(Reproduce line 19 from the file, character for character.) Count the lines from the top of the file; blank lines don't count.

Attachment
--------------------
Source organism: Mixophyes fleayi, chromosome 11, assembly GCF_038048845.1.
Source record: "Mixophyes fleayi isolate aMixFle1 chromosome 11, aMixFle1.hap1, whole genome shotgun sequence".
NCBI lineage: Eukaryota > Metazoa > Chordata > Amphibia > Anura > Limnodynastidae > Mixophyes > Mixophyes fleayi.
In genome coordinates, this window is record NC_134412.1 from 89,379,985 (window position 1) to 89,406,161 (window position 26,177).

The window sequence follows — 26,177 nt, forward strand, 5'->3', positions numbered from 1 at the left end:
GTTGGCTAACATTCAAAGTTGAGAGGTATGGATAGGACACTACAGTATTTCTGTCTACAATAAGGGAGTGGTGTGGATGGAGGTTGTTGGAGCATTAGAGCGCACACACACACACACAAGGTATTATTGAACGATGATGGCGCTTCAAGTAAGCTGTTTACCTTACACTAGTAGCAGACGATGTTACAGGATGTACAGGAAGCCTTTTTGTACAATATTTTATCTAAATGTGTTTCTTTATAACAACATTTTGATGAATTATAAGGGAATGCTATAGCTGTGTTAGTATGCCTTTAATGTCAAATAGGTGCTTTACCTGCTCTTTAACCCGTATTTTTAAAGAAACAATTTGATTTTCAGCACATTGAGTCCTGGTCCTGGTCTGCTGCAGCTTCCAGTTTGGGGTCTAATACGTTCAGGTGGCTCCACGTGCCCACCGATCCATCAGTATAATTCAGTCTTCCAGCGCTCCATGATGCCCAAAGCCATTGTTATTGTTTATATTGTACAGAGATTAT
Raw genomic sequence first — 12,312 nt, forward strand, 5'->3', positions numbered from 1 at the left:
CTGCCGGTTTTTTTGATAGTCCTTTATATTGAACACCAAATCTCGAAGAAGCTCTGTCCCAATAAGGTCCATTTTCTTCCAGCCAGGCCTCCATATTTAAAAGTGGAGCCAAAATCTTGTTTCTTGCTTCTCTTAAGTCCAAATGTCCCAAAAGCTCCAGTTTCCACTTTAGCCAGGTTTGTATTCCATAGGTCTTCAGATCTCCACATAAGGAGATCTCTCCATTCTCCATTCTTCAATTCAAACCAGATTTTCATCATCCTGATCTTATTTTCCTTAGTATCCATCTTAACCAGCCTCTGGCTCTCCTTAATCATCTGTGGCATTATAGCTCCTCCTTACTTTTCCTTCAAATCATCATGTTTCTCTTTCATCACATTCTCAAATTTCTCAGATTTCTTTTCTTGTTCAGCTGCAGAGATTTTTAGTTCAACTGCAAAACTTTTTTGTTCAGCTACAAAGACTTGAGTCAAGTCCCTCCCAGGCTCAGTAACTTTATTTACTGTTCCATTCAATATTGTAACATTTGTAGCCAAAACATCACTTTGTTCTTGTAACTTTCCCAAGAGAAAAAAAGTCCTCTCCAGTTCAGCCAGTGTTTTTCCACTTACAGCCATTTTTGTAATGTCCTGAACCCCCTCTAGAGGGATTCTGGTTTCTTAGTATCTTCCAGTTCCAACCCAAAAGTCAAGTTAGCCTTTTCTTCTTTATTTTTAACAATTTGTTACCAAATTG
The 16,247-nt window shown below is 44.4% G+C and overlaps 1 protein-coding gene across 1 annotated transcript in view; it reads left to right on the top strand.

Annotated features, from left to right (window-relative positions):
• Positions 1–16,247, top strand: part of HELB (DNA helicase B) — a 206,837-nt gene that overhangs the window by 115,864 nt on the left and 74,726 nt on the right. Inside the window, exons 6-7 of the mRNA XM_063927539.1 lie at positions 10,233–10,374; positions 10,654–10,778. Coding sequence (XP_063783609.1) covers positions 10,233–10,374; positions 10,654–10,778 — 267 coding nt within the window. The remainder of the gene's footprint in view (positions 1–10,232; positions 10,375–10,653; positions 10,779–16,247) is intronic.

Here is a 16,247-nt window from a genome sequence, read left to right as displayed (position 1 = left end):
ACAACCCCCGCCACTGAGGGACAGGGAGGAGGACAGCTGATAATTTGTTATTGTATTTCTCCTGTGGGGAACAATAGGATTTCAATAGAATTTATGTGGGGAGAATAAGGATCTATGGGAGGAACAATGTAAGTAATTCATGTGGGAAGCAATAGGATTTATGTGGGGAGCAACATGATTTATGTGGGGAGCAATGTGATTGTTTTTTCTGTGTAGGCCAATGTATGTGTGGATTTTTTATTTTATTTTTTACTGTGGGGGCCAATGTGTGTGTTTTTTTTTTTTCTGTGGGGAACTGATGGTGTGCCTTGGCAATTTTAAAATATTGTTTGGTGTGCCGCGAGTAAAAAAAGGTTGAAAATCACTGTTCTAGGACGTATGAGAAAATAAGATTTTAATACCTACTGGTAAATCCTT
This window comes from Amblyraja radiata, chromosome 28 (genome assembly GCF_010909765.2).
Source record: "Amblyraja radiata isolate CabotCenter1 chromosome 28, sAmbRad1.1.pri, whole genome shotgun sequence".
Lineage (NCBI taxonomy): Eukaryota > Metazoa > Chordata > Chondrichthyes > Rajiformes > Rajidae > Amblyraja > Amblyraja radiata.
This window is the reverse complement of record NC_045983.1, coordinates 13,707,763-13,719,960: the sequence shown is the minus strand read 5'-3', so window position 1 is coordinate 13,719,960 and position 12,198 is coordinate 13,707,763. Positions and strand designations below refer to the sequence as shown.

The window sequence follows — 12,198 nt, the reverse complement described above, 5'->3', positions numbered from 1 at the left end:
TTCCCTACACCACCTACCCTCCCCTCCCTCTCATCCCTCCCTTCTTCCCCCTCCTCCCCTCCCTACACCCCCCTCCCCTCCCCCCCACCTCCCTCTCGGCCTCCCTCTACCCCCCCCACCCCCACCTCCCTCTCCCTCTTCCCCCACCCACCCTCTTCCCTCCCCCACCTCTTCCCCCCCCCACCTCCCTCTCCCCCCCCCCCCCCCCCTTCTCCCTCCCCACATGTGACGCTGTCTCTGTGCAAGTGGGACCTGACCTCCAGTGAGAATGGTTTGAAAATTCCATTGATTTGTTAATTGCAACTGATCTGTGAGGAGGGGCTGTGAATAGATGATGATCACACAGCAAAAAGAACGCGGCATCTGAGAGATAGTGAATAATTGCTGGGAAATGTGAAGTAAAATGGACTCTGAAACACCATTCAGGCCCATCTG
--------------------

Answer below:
TTCCCTACACCACCTACCCTCCCCTCCCTCTCATCCCTCCCTTCTTCCCCCTCCTCCCCTCCCTACACCCCCCTCCCCTCCCCCCCACCTCCCTCTCGGCCTCCCTCTACCCCCCCCACCCCCACCTCCCTCTCCCTCTTCCCCCACCCACCCTCTTCCCTCCCCCACCTCTTCCCCCCCCCACCTCCCTCTCCCCCCCCCCCCCCCCCTTCTCCCTCCCCACATGTGACGCTGTCTCTGTGCAAGTGGGACCTGACCTCCAGTGAGAATGGTTTGAAAATTCCATTGATTTGTTAATTGCAACTGATCTGTGAGGAGGGGCTGTGAATAGATGATGATCACACAGCAAAAAGAACGCGGCATCTGAGAGATAGTGAATAATTGCTGGGAAATGTGAAGTAAAATGGACTCTGAAACACCATTCAGGCCCATCTG